Discovery Files

Researchers use satellite imaging to map groundwater use in California's Central Valley

Data reveal variability in intensity of groundwater use for different crops

Researchers at the University of California, San Diego report a new way to improve groundwater monitoring by using a remote sensing technology, known as InSAR (interferometric synthetic aperture radar), in conjunction with climate and land cover data, to bridge gaps in the understanding of sustainable groundwater in California's San Joaquin Valley.

The San Joaquin is the part of California's Central Valley that lies south of the Sacramento–San Joaquin River Delta.

The U.S. National Science Foundation-funded work could be revolutionary for managing groundwater use in agricultural regions around the world. Groundwater monitoring and management have been difficult to carry out due to lack of reliable data.

InSAR is used to make high-resolution maps of land surface motion in space and time, including measurements of subsidence, or sinking. Subsidence can occur when large amounts of groundwater are removed from underground stores, called aquifers.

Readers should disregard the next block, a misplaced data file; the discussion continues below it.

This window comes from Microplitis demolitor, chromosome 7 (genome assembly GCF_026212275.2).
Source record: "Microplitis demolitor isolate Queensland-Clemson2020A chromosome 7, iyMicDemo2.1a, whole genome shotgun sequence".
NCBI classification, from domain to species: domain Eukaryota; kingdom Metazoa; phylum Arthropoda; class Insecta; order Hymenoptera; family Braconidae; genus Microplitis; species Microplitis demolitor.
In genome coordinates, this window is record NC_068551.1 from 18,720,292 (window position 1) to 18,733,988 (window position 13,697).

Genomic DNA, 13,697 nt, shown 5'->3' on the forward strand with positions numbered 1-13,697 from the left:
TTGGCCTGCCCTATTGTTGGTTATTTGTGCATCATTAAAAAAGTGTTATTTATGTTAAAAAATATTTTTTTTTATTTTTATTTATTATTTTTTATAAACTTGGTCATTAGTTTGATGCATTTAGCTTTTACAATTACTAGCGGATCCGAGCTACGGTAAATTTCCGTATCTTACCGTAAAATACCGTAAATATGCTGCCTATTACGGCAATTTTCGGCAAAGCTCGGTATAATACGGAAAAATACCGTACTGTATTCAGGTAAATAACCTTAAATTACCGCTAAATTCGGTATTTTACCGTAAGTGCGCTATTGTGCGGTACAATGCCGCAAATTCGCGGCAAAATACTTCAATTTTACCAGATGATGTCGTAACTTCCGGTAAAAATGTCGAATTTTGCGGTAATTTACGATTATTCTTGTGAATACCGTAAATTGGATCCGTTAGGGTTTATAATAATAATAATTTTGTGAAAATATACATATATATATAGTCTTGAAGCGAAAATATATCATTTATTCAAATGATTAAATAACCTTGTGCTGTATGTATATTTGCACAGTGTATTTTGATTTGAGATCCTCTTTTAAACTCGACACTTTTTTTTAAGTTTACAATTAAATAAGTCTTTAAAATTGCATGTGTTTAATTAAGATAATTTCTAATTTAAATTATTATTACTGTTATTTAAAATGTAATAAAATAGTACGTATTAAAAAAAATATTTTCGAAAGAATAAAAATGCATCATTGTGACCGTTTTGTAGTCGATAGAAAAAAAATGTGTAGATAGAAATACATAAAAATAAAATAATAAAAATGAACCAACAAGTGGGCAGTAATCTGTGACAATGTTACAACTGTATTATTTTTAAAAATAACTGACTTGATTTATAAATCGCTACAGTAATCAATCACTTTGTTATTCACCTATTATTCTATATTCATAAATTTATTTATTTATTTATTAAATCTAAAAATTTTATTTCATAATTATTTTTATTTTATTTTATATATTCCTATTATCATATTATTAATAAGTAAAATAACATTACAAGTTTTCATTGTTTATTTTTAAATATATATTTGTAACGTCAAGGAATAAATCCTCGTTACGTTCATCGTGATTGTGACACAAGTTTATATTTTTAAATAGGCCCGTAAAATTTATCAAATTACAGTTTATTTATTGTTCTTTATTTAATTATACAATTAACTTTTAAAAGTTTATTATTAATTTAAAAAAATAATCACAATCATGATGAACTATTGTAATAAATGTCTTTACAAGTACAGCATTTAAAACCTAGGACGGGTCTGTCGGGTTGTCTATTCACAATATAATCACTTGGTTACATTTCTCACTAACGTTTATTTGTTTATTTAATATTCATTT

The study, published in the journal Environmental Research Letters, took advantage of the incredibly fine-scale resolution of InSAR to evaluate subsidence patterns according to crop type, revealing surprising results.

For example, despite reports of high water consumption by fruit and nut crops in California, the crop types with the greatest rates of subsidence, and by association the greatest rates of groundwater use, were field crops such as corn and soy, followed by pasture crops such as alfalfa, truck crops such as tomatoes, and lastly, fruit and nut crops such as almonds and grapes.

"Remote sensing of groundwater depletion has advanced significantly in recent years," says Laura Lautz, a program director in NSF's Division of Earth Sciences. "What's unique here is the incredibly high spatial resolution of the results. By measuring ground displacement over areas about the size of two football fields, the researchers were able to correlate changes in water storage with crop types, showing the different impacts of groundwater extraction for irrigation."